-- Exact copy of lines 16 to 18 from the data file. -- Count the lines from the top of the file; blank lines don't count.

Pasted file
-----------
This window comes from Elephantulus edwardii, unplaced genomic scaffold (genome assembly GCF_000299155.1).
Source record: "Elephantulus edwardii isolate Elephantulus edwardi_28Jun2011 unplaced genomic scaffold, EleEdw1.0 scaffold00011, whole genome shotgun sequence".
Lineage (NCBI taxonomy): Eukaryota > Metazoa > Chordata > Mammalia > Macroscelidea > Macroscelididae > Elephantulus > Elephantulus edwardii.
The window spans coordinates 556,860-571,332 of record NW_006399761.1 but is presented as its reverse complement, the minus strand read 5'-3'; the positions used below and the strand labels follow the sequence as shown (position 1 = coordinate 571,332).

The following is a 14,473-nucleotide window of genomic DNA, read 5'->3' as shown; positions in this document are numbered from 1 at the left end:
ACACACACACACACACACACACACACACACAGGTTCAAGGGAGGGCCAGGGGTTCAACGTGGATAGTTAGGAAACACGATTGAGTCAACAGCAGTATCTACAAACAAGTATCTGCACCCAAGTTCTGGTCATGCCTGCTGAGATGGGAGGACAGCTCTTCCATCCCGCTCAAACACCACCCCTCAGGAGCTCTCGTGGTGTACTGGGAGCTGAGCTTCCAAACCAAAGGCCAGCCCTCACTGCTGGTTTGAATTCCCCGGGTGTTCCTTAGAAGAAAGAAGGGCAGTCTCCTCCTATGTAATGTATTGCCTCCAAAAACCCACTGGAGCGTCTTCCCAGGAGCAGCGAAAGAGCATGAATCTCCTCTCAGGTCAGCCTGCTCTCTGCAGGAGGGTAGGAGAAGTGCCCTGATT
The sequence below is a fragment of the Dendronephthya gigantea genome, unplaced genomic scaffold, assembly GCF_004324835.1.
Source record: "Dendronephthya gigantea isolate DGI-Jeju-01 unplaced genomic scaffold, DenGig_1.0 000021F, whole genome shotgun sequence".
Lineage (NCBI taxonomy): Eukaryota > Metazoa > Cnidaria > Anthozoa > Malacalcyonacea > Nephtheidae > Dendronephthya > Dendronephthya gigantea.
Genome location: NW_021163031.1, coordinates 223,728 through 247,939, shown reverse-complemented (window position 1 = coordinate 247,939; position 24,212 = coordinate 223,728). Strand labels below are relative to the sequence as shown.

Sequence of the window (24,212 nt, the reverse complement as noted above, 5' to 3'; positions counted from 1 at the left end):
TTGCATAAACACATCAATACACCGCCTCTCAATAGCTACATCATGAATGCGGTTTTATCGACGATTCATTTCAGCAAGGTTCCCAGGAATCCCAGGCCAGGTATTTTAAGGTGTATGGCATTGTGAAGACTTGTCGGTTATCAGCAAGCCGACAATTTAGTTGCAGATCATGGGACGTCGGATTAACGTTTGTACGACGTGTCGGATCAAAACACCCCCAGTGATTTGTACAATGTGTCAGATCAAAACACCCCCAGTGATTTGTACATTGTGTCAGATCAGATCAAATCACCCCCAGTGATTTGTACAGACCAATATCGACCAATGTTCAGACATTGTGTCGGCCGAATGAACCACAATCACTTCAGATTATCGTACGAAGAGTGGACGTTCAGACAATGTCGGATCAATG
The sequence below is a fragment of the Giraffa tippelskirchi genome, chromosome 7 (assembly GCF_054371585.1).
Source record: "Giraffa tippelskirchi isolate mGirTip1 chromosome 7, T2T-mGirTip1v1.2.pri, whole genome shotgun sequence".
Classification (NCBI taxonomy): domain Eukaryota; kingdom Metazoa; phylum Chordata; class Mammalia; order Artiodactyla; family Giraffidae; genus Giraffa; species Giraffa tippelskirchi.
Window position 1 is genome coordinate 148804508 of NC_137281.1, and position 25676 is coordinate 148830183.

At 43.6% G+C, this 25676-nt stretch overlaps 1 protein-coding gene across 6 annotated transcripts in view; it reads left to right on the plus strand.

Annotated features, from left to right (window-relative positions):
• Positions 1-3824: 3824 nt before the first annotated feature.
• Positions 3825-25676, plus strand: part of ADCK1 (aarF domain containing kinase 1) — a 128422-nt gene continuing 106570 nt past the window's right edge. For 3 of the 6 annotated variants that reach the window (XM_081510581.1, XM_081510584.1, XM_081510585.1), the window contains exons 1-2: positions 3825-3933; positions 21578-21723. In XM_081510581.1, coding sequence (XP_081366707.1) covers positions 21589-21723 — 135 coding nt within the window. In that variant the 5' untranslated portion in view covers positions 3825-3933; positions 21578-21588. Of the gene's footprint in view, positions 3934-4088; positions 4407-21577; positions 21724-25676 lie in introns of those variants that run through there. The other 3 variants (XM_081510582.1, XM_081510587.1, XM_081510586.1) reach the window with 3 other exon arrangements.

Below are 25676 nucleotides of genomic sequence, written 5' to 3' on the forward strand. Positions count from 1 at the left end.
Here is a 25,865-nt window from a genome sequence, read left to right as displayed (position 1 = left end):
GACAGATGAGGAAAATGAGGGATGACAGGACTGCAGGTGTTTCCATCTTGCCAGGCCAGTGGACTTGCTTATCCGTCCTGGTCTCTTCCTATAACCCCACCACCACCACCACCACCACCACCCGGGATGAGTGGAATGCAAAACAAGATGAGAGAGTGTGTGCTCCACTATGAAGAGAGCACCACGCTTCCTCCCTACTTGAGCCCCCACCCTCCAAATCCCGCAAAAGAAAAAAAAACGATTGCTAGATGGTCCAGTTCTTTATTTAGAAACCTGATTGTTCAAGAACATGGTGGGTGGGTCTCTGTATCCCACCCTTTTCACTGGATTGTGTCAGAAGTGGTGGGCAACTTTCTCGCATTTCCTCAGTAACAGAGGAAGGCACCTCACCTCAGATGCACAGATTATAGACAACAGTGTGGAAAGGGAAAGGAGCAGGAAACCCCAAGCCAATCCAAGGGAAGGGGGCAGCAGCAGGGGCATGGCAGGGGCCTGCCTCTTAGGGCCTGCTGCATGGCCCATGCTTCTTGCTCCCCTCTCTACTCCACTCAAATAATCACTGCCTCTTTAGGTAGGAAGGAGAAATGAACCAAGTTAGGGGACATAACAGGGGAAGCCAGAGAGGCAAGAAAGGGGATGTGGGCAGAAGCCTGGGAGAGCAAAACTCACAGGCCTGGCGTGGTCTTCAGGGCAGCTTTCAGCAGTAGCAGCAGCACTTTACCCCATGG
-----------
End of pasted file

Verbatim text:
Window position 1 is genome coordinate 148804508 of NC_137281.1, and position 25676 is coordinate 148830183.

At 43.6% G+C, this 25676-nt stretch overlaps 1 protein-coding gene across 6 annotated transcripts in view; it reads left to right on the plus strand.

Annotated features, from left to right (window-relative positions):